Why Axios got sold for $525 million

Just one strategic lynchpin drives the value of the entire business.

'Nobody reads anymore' - this is the insight that sparked the idea for a new kind of news agency.

With information flooding the world, the reality is that most people share stuff on social media that they haven't even read themselves.

Lots of people read a few lines of something that may have looked interesting - and then get distracted, and forget about what they were doing before.

Axios - a five-year old online media brand - was sold for $525 million (a valuation far higher than what their current financial performance dictates), because they cracked the code on how to communicate the news effectively to people without wasting their time.

Their system of Smart Brevity - cutting content right down to the bare bones so that it's more readable, is the strategic lynchpin that drives the value of the entire business.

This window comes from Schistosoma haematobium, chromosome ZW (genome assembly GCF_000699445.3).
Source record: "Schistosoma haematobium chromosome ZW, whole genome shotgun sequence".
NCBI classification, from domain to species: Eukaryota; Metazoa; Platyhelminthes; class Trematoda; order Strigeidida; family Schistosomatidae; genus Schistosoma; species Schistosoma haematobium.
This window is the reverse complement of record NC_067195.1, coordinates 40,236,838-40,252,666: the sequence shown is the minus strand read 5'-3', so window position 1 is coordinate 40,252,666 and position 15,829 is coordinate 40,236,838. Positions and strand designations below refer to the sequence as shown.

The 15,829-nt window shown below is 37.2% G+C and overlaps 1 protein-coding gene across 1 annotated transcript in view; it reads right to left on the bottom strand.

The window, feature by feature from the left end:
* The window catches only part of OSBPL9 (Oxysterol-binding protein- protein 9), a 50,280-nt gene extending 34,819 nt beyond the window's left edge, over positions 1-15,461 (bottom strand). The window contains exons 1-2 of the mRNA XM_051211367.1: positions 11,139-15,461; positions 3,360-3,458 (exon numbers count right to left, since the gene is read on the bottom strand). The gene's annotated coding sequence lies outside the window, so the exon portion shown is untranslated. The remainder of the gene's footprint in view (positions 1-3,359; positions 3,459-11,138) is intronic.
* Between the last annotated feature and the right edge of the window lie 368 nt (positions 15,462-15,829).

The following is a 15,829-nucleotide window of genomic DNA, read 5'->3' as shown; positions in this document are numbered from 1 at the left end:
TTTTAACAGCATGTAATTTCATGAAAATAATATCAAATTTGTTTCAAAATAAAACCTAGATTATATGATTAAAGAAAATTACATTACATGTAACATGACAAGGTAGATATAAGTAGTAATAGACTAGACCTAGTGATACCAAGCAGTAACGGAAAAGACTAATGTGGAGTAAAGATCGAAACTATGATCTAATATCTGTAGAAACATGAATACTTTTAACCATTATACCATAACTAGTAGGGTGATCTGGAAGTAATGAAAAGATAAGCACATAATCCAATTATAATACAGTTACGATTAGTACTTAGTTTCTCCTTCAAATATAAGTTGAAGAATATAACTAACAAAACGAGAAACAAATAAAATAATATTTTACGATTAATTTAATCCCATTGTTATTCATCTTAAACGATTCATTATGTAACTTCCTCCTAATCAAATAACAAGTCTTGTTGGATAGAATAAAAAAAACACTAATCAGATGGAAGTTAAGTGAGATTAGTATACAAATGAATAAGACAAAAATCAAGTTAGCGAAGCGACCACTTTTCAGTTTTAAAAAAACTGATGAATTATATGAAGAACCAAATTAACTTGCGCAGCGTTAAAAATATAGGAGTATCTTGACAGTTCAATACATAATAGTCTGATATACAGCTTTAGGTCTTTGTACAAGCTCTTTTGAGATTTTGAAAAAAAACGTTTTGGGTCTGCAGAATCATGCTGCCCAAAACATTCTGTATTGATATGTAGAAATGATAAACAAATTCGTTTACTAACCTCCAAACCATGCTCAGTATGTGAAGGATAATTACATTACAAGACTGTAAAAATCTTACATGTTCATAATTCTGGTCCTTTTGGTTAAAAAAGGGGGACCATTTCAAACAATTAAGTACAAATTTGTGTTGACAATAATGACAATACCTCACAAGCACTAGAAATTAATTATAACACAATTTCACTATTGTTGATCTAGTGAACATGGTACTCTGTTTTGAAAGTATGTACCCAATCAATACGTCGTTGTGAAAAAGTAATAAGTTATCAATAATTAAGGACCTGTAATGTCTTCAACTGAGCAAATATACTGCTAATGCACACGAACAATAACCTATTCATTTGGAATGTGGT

That's all it is - brilliantly-packaged news for distracted people.

Why is this story important?

  • The success of Axios is proof that a clear, single-minded strategy is what makes the difference between a failing media business and one that works.
  • It's not only journalists that are struggling to get their message across in a distracted, noisy world - everyone needs to follow the Smart Brevity advice.

What's the take away for strategists?

  • Running a business without clear understanding of what your core value proposition is, is suicide; yet so many brands fail to get this right. Achieving this kind of clarity requires trade-offs and pissing more than a few people off, but the result is success.
  • Good strategy is getting your cohesive actions to target just one challenge - not a laundry list of wishful thinking - just one problem / opportunity.

Here's more:

Axios sells for $525 million, to a company that seemed to be getting out of the media business
Atlanta-based Cox Enterprises has spent the past decade selling off most of its media properties as it brings in billions from cable. So why dive back in?